An arrest for DUI can be an overwhelming and confusing time as one is confronted with the criminal and civil process simultaneously.

If you have been arrested for DUI, you may want to consider your legal options and understand the criminal and civil process prior to going to court. A DUI conviction may lead to a suspension of your driver’s license, criminal penalties, and an increase in your car insurance.

When defending a DUI case, I treat each case differently, as no two cases are alike. Each case contains separate facts and circumstances which may be imperative in the defense of your case. DUI cases are fact specific and paying attention to the details is vital.

DUI Flowchart

Contact: If you have been arrested for Driving Under the Influence (DUI) this may be your first contact with law enforcement, the jail, meeting with a lawyer, and the criminal justice system.

Suspension: The first issue one is faced with is the suspension of his or her driver’s license. Undoubtedly the question arises how will I drive now that my license is suspended?

When a driver is arrested for DUI or in actual physical control of a motor vehicle with a blood alcohol level or breath alcohol level above a 0.08 the law enforcement officer per Florida law shall suspend the driver’s license.

10-day permit: The officer will take driver’s license and issue a 10-day temporary permit. The 10-day permit begins on the date of issuance and expires at midnight of the 10th day following the date of issuance of the suspension.

Suspension Review Hearing: Before the expiration of the temporary permit the driver can request a formal review hearing or can waive the formal review hearing to determine eligibility of a business purposes only permit.

Formal or waiver of review hearing: You should consult with an attorney to determine if you should request a formal hearing or waive the hearing.

What Is Driving Under the Influence?

For the State of Florida to prevail in a case of Driving Under the Influence the State must prove either:

  1. The defendant drove or was in actual physical control of a motor vehicle.

  2. While driving or in actual physical control.

Was under the influence of an alcoholic beverage, chemical substance, or controlled substance to the extent that his or her normal faculties were impaired and or had a breath or blood alcohol level .08 grams or above.

DUIs can be classified as felonies or misdemeanors, depending on the severity of the crime. It's important to fully understand what you're up against. Whether you're facing a first-time DUI charge or going up against a felony DUI offense, contact an attorney to exercise your rights and build a robust defense.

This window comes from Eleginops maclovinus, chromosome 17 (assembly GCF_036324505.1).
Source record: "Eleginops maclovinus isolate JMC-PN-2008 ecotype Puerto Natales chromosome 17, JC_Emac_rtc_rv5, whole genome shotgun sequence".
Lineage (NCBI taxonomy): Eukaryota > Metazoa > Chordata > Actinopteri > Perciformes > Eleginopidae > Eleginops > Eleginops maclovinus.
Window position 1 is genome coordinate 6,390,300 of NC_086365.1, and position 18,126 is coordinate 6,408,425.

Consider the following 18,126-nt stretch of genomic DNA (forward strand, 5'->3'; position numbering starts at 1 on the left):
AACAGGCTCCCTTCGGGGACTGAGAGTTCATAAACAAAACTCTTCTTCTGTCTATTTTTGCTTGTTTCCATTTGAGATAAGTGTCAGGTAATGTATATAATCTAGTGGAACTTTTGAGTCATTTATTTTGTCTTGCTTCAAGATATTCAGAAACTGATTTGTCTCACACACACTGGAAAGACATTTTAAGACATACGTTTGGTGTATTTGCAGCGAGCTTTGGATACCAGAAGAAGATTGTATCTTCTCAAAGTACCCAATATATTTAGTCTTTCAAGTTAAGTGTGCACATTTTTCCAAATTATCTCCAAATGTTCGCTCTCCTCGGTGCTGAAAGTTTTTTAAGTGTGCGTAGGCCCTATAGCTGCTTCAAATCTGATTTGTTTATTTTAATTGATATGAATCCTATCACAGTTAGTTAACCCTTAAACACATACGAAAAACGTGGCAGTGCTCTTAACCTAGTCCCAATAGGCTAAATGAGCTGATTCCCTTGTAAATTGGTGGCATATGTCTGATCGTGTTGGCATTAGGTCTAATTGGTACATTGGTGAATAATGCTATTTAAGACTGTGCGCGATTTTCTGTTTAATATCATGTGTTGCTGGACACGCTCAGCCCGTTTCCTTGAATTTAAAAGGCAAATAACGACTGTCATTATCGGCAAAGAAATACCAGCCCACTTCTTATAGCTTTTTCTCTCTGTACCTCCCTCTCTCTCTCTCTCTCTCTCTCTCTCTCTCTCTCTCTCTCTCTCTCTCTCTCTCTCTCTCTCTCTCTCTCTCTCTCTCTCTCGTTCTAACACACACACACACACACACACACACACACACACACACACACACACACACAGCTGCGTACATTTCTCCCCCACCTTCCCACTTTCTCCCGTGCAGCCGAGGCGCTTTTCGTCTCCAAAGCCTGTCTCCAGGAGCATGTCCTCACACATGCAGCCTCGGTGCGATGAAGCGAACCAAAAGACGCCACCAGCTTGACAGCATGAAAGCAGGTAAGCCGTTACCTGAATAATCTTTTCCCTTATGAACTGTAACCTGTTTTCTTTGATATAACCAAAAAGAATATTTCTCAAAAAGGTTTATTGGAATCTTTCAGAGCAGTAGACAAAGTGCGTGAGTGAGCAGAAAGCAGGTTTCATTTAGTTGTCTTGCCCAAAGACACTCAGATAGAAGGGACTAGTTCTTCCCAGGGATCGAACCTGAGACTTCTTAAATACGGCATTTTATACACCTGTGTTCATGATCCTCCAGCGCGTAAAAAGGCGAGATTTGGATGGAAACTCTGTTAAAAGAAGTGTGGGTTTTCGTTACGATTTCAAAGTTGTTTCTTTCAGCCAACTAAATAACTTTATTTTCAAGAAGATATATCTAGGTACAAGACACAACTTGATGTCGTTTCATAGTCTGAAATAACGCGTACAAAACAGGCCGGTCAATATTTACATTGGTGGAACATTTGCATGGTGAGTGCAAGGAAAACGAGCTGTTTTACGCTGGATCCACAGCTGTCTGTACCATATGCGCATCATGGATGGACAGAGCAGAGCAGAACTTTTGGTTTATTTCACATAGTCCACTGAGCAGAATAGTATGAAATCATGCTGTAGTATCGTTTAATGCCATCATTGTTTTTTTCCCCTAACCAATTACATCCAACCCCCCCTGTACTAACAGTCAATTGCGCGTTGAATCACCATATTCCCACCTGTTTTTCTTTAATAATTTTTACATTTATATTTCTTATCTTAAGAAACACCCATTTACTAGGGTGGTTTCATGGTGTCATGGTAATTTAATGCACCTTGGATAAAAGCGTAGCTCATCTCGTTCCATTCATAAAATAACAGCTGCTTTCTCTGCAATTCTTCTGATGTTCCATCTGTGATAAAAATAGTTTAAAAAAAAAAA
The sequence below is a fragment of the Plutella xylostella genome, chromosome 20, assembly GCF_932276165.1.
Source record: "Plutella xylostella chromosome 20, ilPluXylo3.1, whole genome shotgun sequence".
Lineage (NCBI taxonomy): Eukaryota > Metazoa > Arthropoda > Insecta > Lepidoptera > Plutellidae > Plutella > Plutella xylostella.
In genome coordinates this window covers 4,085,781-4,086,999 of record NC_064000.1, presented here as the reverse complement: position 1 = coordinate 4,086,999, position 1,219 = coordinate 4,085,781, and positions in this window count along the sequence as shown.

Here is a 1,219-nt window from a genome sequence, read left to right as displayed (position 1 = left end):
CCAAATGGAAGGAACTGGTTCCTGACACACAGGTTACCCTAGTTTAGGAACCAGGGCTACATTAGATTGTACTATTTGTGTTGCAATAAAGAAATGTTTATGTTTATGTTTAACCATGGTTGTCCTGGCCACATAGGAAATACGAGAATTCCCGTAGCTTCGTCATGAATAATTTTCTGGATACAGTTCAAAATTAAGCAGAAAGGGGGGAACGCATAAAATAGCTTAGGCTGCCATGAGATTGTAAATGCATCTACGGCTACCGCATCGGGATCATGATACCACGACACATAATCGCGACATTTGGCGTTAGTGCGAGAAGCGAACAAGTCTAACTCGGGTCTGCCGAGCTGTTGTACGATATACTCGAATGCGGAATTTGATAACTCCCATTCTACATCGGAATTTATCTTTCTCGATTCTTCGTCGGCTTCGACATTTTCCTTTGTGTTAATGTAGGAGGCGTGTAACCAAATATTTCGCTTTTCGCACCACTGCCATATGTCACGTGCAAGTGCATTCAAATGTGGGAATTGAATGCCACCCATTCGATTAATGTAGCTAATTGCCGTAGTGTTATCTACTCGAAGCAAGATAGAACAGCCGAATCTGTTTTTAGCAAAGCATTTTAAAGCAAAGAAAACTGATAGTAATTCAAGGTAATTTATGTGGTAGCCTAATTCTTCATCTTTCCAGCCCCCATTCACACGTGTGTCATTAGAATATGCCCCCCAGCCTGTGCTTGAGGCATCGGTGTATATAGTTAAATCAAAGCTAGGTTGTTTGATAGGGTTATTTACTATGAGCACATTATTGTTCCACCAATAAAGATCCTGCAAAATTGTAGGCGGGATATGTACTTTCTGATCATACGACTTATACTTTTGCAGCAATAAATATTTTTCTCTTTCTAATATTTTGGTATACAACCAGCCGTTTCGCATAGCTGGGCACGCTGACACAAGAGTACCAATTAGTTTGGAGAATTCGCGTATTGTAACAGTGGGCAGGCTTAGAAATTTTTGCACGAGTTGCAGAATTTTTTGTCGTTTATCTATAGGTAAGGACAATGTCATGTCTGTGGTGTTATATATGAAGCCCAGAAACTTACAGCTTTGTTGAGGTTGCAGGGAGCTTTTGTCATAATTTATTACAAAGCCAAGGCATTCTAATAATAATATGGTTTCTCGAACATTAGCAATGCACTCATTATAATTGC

How are normal faculties defined?

The Florida Supreme Court Jury Instructions defines normal faculties as:

“Normal faculties include but are not limited to the ability to see, hear, walk, talk, judge distances, drive an automobile, make judgments, act in emergencies and, in general, to normally perform the many mental and physical acts of our daily lives.”

If you have been arrested for Driving Under the Influence you should speak with an attorney about your case to determine;

  1. What to expect in court;

  2. What possible defenses you may have;

  3. What the possible outcomes may be;

  4. What you can do to get started in the case.

As part of the DUI consultation it is important to gather all the relevant facts leading up to the initial contact with law enforcement and identify potential legal issues. Such facts and issues may include but are not limited to the following:

  1. Why did the officer conduct the stop?

  2. If the driver was in actual physical control of the vehicle how did the officer, contact the driver?

  3. Was the driver involved in a traffic crash?

  4. If the driver was involved in a traffic crash was the driver or anyone else injured?

  5. Were there any mechanical problems with the vehicle before the traffic stop or crash?

  6. What did the officer tell the driver as to the reason for the stop?

  7. What statements did the driver make to the officer?

  8. Did the officer ask the driver to check his or her eyes?

  9. What exercises did the officer ask of the driver?

  10. Did the driver have any medical conditions or injuries?

  11. Did the officer ask the driver about his or injuries before the field sobriety exercises?

  12. Did the driver consent to the breath test?

  13. What were the results of the breath test?

  14. Did the driver blow .000 on the breath test?

  15. Did the driver have any previous DUI convictions?